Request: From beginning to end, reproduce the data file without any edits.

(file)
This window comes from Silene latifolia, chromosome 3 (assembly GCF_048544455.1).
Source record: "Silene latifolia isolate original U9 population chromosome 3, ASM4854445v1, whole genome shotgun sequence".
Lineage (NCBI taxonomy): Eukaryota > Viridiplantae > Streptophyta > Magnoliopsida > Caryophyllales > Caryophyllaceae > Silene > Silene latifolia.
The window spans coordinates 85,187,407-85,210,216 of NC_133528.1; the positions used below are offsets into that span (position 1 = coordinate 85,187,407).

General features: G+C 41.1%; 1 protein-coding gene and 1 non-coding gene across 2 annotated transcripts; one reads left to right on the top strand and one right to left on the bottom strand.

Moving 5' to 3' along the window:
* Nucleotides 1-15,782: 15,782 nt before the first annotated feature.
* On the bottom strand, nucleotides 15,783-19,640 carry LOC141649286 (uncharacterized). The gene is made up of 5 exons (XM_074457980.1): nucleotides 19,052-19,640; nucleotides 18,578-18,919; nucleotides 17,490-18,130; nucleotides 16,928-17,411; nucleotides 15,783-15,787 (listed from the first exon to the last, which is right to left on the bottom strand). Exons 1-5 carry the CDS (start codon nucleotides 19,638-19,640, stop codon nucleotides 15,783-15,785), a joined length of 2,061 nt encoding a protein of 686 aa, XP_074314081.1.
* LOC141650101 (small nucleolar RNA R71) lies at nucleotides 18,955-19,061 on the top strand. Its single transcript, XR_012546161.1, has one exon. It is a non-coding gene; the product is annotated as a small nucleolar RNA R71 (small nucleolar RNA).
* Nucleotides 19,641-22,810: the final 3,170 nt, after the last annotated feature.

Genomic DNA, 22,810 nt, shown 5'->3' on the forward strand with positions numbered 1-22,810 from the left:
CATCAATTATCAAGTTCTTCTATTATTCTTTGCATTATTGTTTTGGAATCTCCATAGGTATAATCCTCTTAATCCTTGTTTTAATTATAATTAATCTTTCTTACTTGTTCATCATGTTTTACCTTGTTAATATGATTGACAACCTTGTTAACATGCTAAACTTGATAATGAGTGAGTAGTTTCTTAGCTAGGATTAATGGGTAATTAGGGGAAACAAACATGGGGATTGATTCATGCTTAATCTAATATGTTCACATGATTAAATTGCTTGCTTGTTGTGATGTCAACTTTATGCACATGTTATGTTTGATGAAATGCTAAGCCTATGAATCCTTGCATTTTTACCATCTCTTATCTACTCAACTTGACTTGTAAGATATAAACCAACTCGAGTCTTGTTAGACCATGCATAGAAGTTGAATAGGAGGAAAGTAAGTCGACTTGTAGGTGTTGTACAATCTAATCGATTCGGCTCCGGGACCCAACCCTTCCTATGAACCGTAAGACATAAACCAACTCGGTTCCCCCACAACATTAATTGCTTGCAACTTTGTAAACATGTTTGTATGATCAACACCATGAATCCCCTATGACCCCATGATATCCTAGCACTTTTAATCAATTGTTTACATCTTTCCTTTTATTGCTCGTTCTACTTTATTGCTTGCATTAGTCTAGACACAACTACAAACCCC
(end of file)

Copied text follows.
This window comes from Silene latifolia, chromosome 3 (assembly GCF_048544455.1).
Source record: "Silene latifolia isolate original U9 population chromosome 3, ASM4854445v1, whole genome shotgun sequence".
Lineage (NCBI taxonomy): Eukaryota > Viridiplantae > Streptophyta > Magnoliopsida > Caryophyllales > Caryophyllaceae > Silene > Silene latifolia.
The window spans coordinates 85,187,407-85,210,216 of NC_133528.1; the positions used below are offsets into that span (position 1 = coordinate 85,187,407).

General features: G+C 41.1%; 1 protein-coding gene and 1 non-coding gene across 2 annotated transcripts; one reads left to right on the top strand and one right to left on the bottom strand.

Moving 5' to 3' along the window:
* Nucleotides 1-15,782: 15,782 nt before the first annotated feature.
* On the bottom strand, nucleotides 15,783-19,640 carry LOC141649286 (uncharacterized). The gene is made up of 5 exons (XM_074457980.1): nucleotides 19,052-19,640; nucleotides 18,578-18,919; nucleotides 17,490-18,130; nucleotides 16,928-17,411; nucleotides 15,783-15,787 (listed from the first exon to the last, which is right to left on the bottom strand). Exons 1-5 carry the CDS (start codon nucleotides 19,638-19,640, stop codon nucleotides 15,783-15,785), a joined length of 2,061 nt encoding a protein of 686 aa, XP_074314081.1.
* LOC141650101 (small nucleolar RNA R71) lies at nucleotides 18,955-19,061 on the top strand. Its single transcript, XR_012546161.1, has one exon. It is a non-coding gene; the product is annotated as a small nucleolar RNA R71 (small nucleolar RNA).
* Nucleotides 19,641-22,810: the final 3,170 nt, after the last annotated feature.

Genomic DNA, 22,810 nt, shown 5'->3' on the forward strand with positions numbered 1-22,810 from the left:
CATCAATTATCAAGTTCTTCTATTATTCTTTGCATTATTGTTTTGGAATCTCCATAGGTATAATCCTCTTAATCCTTGTTTTAATTATAATTAATCTTTCTTACTTGTTCATCATGTTTTACCTTGTTAATATGATTGACAACCTTGTTAACATGCTAAACTTGATAATGAGTGAGTAGTTTCTTAGCTAGGATTAATGGGTAATTAGGGGAAACAAACATGGGGATTGATTCATGCTTAATCTAATATGTTCACATGATTAAATTGCTTGCTTGTTGTGATGTCAACTTTATGCACATGTTATGTTTGATGAAATGCTAAGCCTATGAATCCTTGCATTTTTACCATCTCTTATCTACTCAACTTGACTTGTAAGATATAAACCAACTCGAGTCTTGTTAGACCATGCATAGAAGTTGAATAGGAGGAAAGTAAGTCGACTTGTAGGTGTTGTACAATCTAATCGATTCGGCTCCGGGACCCAACCCTTCCTATGAACCGTAAGACATAAACCAACTCGGTTCCCCCACAACATTAATTGCTTGCAACTTTGTAAACATGTTTGTATGATCAACACCATGAATCCCCTATGACCCCATGATATCCTAGCACTTTTAATCAATTGTTTACATCTTTCCTTTTATTGCTCGTTCTACTTTATTGCTTGCATTAGTCTAGACACAACTACAAACCCC